Gastroesophageal reflux disease (GERD) occurs when stomach acid frequently flows back into the tube connecting your mouth and stomach (the esophagus). This backwash (called acid reflux) can can then irritate the esophageal lining. GERD, without further investigation, can often be confused with acid reflux and heartburn. However, knowing the difference between the three is very important. Let’s take a look at each:
Heartburn, despite sometimes being mistaken for a heart attack, actually having nothing to do with the heart. It is a mild to severe pain that occurs within the esophagus. The lining of the esophagus, which is much more delicate than the lining of the stomach, can get easily irritated when acid creeps up into it. Thus causing the burning sensation in the chest. Heartburn is quite common and usually occurs after eating. Mild, infrequent heartburn can also be treated with medications like antacids. If you take antacids more than several times a week a doctor should evaluate you. Your heartburn may be a symptom of a more severe problem like acid reflux or GERD.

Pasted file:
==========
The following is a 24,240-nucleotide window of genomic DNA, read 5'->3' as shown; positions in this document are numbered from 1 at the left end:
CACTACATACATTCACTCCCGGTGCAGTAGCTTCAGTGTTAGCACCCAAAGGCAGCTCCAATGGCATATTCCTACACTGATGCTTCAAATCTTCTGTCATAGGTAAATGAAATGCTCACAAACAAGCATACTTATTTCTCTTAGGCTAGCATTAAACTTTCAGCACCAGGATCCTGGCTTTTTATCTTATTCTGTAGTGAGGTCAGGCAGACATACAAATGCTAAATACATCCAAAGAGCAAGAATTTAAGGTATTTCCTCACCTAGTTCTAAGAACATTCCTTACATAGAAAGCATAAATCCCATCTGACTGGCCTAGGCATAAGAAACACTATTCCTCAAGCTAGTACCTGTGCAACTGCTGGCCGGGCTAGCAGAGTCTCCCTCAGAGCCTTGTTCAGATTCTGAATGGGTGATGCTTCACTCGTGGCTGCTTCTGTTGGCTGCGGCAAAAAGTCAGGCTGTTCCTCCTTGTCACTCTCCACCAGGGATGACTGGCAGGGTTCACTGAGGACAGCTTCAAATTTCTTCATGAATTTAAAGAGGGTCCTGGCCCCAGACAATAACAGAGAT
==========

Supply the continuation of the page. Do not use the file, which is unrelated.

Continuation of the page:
Acid reflux feels a lot like heartburn but there’s a bit more to it. A circular muscle called the lower esophageal sphincter (LES) joins your esophagus and stomach. This muscle is meant to tighten your esophagus after food passes to the stomach. If this muscle is weak or doesn’t tighten properly, the acid from your stomach can move backward into your esophagus. This is known as acid reflux. Symptoms resemble heartburn but can also include cough, sore throat and an unpleasant taste in the mouth.
GERD is the chronic form of acid reflux. It’s diagnosed when acid reflux occurs more than twice a week or causes inflammation in the esophagus. Additional symptoms of GERD can include bad breath, tooth damage, dry cough, trouble swallowing, and asthma. GERD is a chronic condition where doctors start to examine long-lasting habits and parts of a person’s anatomy that could cause GERD. People at risk can include those who are obese, smoke, drink alcohol, or are taking medications known to weaken the LES.
If you are living with GERD and are interested in participating in a new clinical study, we want to hear from you! Give us a call at 212-480-3333 or read more here : https://www.manhattanmedicalresearch.com/current-studies/gerd-2/ .